The U.S. Supreme Court on Monday declined a convicted stock promoter's request to reconsider sentencing guidelines for securities fraud convictions so restitution payments would be based on a calculation he claims is closer to victims' actual losses.
EBay Inc. on Monday rejected a pair of board nominees proposed by Carl Icahn, fanning an ongoing feud with the billionaire activist investor who claimed the same day that mismanagement by the company's CEO has cost shareholders more than $4 billion.
Morgan Lewis & Bockius LLP announced Monday that it had scored a major coup, luring a multidisciplinary team of four experienced tax, regulatory, investment and securities attorneys to its Boston, New York and Washington, D.C., offices to serve clients across the energy and infrastructure industries.
One facet of the Hong Kong initial public offering process that has been considered recently in quite a bit of detail by regulators and market professionals is the use of pre-deal research reports produced by analysts at financial institutions. New regulatory guidelines raise concerns about policing analysts and the information provided to them, and one way to allay those concerns would be to ban pre-deal research altogether, says David Neuville of Cadwalader Wickersham & Taft LLP.
The economy has had a marked impact on the alternative dispute resolution industry, but much of that impact comes directly from the new dynamics between law firms and their clients. ADR providers have been keen observers of these trends and are learning to react creatively. It’s not all a bed full of roses from the ADR side, but there have been some positive changes, says Chris Poole of JAMS.
The Delaware Court of Chancery recently rejected a party’s attempt to object to the production of documents located in France on basis of the French Data Protection Act. Given the court’s reputation and influence in corporate litigation, In re Activision Blizzard Inc. Stockholder Litigation does not augur well for foreign parties hoping to resist U.S.-style discovery on basis of their country’s data privacy statute, says Pierre Grosdidier of Haynes and Boone LLP.
Cloud users must know how to use the cloud responsibly to prevent later difficulties with document production. When negotiating a cloud service agreement, users should look for certain services that will prove useful when responding to discovery requests, such as comprehensive search options, instant suspension of the auto-delete function, and preservation of metadata and embedded data, say attorneys with Sidley Austin LLP.
It is clear that the drafters of the real estate investment trust provisions in Rep. David Camp’s, R-Mich., tax reform discussion draft are not fans of the conversion of corporations to REIT status, spinoffs of REITs from operating companies, or the creation of REITs other than “traditional REITs.” The proposed provisions — intended to prevent the “erosion of the corporate tax base” — are clearly “overkill,” say attorneys with Goodwin Procter LLP.
In the year since the U.S. Supreme Court's decision in Comcast Corp. v. Behrend, nearly 200 cases have cited the ruling, but the only consensus reached is that its significance for class actions is unsettled. However, notwithstanding the lower courts’ inconsistent application of Comcast's “rigorous analysis” of damages model evidence, a few guiding principles have emerged, say Erik Snapp and Quinn Shean of Dechert LLP.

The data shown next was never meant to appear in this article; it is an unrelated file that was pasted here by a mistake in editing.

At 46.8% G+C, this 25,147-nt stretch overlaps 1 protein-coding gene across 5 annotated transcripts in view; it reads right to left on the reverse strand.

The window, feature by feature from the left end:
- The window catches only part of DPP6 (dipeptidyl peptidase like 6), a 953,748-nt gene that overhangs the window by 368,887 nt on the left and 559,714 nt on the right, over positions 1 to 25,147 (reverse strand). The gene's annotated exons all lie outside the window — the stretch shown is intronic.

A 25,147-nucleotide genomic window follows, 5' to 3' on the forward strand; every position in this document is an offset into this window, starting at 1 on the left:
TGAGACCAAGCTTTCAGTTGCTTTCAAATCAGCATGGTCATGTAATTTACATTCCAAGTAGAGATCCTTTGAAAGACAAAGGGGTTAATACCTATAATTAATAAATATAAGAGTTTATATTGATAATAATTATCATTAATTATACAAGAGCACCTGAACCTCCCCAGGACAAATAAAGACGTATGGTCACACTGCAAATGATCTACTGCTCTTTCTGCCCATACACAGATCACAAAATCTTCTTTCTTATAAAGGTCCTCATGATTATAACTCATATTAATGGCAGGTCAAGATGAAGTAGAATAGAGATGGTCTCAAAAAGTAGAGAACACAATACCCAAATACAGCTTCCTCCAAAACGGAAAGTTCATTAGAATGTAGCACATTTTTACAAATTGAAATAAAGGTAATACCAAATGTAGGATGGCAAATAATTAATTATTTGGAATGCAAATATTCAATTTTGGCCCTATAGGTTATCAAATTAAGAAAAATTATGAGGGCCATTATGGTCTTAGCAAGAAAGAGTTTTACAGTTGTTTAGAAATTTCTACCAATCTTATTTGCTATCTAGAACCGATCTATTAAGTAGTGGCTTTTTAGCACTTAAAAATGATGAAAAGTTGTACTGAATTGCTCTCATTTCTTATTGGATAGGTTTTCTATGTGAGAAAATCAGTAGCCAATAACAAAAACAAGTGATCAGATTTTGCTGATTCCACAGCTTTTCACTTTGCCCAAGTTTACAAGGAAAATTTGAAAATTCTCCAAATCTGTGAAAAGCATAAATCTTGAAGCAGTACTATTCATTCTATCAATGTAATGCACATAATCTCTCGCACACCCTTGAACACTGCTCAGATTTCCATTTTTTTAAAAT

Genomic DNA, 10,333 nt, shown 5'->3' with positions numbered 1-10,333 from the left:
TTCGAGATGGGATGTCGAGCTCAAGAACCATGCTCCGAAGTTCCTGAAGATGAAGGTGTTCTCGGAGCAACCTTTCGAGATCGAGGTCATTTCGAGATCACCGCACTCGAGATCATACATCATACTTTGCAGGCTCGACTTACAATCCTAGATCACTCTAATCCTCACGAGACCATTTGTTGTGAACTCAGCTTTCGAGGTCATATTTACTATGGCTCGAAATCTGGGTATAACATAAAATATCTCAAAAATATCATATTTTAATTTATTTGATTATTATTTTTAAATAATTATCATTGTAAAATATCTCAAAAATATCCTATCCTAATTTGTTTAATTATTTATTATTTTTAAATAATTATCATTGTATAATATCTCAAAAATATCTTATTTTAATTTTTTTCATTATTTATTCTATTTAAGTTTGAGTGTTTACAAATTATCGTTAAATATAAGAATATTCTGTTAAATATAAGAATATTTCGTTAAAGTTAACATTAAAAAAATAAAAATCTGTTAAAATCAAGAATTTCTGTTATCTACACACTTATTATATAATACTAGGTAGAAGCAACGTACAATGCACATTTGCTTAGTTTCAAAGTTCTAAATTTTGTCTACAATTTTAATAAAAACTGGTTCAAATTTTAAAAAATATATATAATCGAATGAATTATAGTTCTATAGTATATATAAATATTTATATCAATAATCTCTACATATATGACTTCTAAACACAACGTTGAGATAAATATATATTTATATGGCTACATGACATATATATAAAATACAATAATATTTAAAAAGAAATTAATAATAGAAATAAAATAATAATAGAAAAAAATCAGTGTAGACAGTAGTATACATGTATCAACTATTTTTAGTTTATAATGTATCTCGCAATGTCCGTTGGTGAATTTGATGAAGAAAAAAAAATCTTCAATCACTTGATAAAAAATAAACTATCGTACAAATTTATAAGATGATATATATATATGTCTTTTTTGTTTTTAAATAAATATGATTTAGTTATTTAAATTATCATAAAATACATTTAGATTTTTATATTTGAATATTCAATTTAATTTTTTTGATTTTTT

The U.S. Supreme Court has agreed to review the Sixth Circuit’s decision in Indiana State District Council of Laborers v. Omnicare Inc., which parts ways with the Second, Third and Ninth circuits and holds that “subjective falsity” is not required for opinion-based Section 11 claims. Although the circuit split is hogging all the attention, everyone seems to be overlooking the fact that the Sixth Circuit in Omnicare ignored its own precedent, says Drew Dropkin of King & Spalding LLP.
On Wednesday, the U.S. Supreme Court heard oral arguments in Halliburton v. Erica P. John Fund and will soon decide on "injury presumed" reasoning applied in the context of securities class actions. If the court eliminates the only federal construct for presuming injury and reliance in class actions, it will be difficult to argue that similar presumptions accurately reflect transactions in the markets for everyday consumer goods, say Andrew Tuck and Kristen Bromberek of Alston & Bird LLP.
In Lawson v. FMR LLC — the first whistleblower case heard under the Sarbanes-Oxley Act — the U.S. Supreme Court recently held the law protects virtually anyone hired by a publicly traded company, or its employees, either directly or indirectly, and forbids reprisal for a huge range of fraud reports. The decision throws into doubt the Fifth Circuit's ruling last year in Asadi v. GE Energy LLC and will likely reshuffle future whistleblower opinions, says R. Scott Oswald of The Employment Group PC.
In an age of heightened litigation risk and motivated regulators, private equity and other investment firms cannot focus simply on their own legal compliance, but must remain diligent with respect to the portfolio companies in which they invest. Ways to mitigate secondary liability risks include requiring the election of a majority of independent directors at the portfolio company, say Ari Berman and Amy Tankersley of Vinson & Elkins LLP.